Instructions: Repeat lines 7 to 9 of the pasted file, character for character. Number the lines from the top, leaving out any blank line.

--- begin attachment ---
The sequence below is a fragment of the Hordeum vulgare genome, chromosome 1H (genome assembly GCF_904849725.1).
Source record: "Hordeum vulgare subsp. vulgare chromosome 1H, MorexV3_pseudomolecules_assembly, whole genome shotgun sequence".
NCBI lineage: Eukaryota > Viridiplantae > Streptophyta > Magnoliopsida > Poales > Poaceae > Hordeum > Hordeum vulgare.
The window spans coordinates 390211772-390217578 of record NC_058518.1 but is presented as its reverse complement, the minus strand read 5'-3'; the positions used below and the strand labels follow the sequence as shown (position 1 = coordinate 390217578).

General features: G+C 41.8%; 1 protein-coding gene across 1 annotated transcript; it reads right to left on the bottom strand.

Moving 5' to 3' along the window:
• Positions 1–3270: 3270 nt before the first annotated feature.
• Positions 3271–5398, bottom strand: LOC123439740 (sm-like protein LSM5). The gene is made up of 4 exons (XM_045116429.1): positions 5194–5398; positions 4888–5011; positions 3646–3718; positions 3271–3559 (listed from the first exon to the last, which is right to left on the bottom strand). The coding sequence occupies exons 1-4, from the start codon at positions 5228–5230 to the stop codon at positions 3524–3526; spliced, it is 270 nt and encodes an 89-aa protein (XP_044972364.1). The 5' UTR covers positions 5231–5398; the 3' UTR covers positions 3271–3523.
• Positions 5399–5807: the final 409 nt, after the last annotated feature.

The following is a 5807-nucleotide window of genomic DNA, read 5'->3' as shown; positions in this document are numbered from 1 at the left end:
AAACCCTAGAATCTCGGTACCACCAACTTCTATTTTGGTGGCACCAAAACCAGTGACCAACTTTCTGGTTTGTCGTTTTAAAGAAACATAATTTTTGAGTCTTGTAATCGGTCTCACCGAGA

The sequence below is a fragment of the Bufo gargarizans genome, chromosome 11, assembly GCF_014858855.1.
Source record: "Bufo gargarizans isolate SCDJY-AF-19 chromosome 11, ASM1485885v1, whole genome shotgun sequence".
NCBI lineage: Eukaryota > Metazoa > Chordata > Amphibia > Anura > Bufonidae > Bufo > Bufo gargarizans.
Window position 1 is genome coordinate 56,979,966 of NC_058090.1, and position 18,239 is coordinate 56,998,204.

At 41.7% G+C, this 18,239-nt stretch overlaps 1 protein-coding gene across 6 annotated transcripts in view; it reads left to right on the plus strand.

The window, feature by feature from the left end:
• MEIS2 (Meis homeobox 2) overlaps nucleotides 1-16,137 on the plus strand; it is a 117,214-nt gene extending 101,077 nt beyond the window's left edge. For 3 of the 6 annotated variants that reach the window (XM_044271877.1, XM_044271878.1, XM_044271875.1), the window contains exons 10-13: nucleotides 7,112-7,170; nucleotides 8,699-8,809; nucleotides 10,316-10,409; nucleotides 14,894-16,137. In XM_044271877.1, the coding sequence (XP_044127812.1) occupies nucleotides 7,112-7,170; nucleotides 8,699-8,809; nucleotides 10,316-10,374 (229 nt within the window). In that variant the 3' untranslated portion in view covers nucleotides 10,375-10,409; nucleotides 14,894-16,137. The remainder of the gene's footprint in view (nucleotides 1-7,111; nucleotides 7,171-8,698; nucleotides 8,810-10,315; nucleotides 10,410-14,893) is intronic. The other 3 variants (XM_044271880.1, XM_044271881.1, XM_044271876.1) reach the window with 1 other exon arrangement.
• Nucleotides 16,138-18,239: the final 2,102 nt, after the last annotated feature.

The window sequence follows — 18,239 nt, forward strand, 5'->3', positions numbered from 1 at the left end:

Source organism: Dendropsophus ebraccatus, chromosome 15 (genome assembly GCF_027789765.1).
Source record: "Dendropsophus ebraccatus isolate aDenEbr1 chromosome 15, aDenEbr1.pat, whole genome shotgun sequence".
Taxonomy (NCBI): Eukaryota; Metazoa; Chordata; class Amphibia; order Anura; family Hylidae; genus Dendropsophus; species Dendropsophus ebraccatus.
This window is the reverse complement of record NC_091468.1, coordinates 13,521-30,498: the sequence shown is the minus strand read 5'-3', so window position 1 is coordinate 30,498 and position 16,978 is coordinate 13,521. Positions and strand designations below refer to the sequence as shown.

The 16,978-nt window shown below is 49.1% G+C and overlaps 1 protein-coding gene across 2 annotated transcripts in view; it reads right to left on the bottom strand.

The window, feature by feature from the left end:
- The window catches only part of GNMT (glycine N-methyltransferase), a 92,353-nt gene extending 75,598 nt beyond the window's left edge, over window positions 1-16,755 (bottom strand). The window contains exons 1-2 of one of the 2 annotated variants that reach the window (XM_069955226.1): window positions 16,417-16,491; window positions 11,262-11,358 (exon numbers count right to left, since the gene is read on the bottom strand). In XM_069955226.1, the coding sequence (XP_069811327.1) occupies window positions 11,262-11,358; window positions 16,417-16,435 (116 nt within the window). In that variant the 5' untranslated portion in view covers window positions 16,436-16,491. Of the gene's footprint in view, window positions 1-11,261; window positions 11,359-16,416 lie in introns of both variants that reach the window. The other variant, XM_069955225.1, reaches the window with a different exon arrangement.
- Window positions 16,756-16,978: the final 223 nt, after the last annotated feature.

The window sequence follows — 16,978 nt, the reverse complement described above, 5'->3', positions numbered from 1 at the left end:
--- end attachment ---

• Positions 1–3270: 3270 nt before the first annotated feature.
• Positions 3271–5398, bottom strand: LOC123439740 (sm-like protein LSM5). The gene is made up of 4 exons (XM_045116429.1): positions 5194–5398; positions 4888–5011; positions 3646–3718; positions 3271–3559 (listed from the first exon to the last, which is right to left on the bottom strand). The coding sequence occupies exons 1-4, from the start codon at positions 5228–5230 to the stop codon at positions 3524–3526; spliced, it is 270 nt and encodes an 89-aa protein (XP_044972364.1). The 5' UTR covers positions 5231–5398; the 3' UTR covers positions 3271–3523.
• Positions 5399–5807: the final 409 nt, after the last annotated feature.